The Richard Sherman show leaves Seattle
It’s official: The Seahawks have released Richard Sherman. With honors.
The team validated Friday afternoon what had become known hours earlier: Their three-time All-Pro cornerback and cornerstone to the best five years in franchise history is gone.
The Seahawks’ statements didn’t say why they released him. They didn’t have to. It was to free Sherman’s $11 million in salary as space under this year’s salary cap against which the team’s been pressed. That until now has hindered Seattle’s efforts to sign new players to fill its many needs.
A league source confirmed to The News Tribune that officially Sherman failed an exit physical examination players routinely get at the end of each season, so his designation on the official NFL transactions is waived-failed physical. His physical was at the end of last season after a torn Achilles tendon that ended his 2017--and it turns out Seattle tenure--in early November. He recently had a second Achilles surgery on the other foot.
Per article 45 of the NFL’s collective bargaining agreement with its players, Sherman, who turns 30 this month, is entitled to up to $1.15 million in injury-protection payments from the Seahawks for being released after failing a team physical. Seattle will not have to pay that money or have that as a cap charge this year if signs with another team. Sherman is now a free agent, free to negotiate while representing himself without an agent with any team, to play for it in 2018.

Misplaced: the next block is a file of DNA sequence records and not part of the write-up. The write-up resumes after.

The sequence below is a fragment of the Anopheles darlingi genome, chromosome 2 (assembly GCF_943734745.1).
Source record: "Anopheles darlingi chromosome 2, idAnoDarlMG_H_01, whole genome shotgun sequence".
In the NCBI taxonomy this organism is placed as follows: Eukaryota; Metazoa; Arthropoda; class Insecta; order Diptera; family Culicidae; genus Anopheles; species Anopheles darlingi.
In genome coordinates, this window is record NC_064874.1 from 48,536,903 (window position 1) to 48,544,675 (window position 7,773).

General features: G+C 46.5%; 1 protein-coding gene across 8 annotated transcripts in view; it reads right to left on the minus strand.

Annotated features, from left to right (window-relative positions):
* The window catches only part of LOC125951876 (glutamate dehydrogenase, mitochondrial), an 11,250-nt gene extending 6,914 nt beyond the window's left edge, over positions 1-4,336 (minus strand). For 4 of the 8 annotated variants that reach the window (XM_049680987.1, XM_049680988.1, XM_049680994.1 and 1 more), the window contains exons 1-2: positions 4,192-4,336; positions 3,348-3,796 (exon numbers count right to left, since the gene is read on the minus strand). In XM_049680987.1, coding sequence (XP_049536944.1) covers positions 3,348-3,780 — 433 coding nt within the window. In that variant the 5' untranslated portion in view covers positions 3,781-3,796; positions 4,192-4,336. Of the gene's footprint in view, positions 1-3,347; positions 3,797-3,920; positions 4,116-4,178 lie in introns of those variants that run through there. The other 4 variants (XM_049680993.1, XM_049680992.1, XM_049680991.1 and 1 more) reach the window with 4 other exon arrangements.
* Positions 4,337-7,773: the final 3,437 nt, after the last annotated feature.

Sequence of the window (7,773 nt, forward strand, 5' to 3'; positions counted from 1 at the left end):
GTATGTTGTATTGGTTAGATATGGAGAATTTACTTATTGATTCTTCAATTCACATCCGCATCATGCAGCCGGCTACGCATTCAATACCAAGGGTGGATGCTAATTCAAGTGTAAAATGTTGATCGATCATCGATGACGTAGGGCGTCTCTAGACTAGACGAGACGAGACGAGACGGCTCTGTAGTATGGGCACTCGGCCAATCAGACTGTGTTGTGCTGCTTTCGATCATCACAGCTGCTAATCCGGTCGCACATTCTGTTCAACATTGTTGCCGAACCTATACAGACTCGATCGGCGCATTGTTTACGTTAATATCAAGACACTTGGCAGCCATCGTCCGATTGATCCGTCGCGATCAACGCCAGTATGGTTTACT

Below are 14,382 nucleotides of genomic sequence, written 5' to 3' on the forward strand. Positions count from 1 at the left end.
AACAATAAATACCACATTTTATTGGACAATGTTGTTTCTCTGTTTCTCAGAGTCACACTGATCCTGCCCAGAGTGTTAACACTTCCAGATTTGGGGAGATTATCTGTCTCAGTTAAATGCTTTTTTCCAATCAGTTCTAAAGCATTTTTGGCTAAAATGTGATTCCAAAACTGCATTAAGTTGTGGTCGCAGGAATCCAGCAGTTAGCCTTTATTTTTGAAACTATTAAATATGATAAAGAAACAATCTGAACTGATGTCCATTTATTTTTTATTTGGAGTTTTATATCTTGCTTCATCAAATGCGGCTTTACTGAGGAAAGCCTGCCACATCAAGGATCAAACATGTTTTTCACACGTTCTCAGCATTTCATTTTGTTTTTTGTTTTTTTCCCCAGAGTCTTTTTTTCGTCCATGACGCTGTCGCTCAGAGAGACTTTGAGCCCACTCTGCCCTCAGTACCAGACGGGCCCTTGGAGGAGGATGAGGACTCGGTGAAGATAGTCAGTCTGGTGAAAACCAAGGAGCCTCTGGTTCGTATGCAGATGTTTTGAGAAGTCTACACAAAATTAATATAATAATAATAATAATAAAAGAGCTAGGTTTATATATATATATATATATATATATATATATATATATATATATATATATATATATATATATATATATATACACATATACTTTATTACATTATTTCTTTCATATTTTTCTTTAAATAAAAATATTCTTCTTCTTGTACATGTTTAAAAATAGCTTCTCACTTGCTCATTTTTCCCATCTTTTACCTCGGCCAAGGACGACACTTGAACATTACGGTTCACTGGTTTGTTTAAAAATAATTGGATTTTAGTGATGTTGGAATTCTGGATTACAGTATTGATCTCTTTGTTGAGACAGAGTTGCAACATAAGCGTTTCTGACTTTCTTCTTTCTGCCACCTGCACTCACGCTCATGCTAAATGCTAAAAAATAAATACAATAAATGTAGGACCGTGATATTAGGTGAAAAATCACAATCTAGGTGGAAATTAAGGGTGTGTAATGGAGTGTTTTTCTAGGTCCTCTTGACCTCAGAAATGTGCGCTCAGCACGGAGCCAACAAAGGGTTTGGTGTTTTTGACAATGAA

That includes the Seahawks, who say they want him back if he doesn’t get the price he wants in free agency. But as a three-time All-Pro and Super Bowl champion at the second-most important and difficult position in sports behind cornerback, count on Sherman to get many attractive offers in the market that opens Wednesday.
The Seahawks also released a video tribute to Sherman, starting to his NFL scouting combine seven years ago.
It’s an odd way to cut a player--with a glowing tribute and thanks, as if he retired. But that’s how instrumental Sherman has been to Seattle going to the playoffs five consecutive seasons ending in December, consecutive Super Bowls and to its only NFL championship. That was at the end of the 2013 season when Sherman led the league with eight interceptions.
Sherman’s five full seasons as a starting cornerback here were the best five seasons in franchise history.
Seahawks quarterback Russell Wilson, the only player on the team who has a higher salary than what Sherman was scheduled to make and the Seahawks decided not to pay this year, said goodbye to his now-former teammate on Twitter minutes after the team did.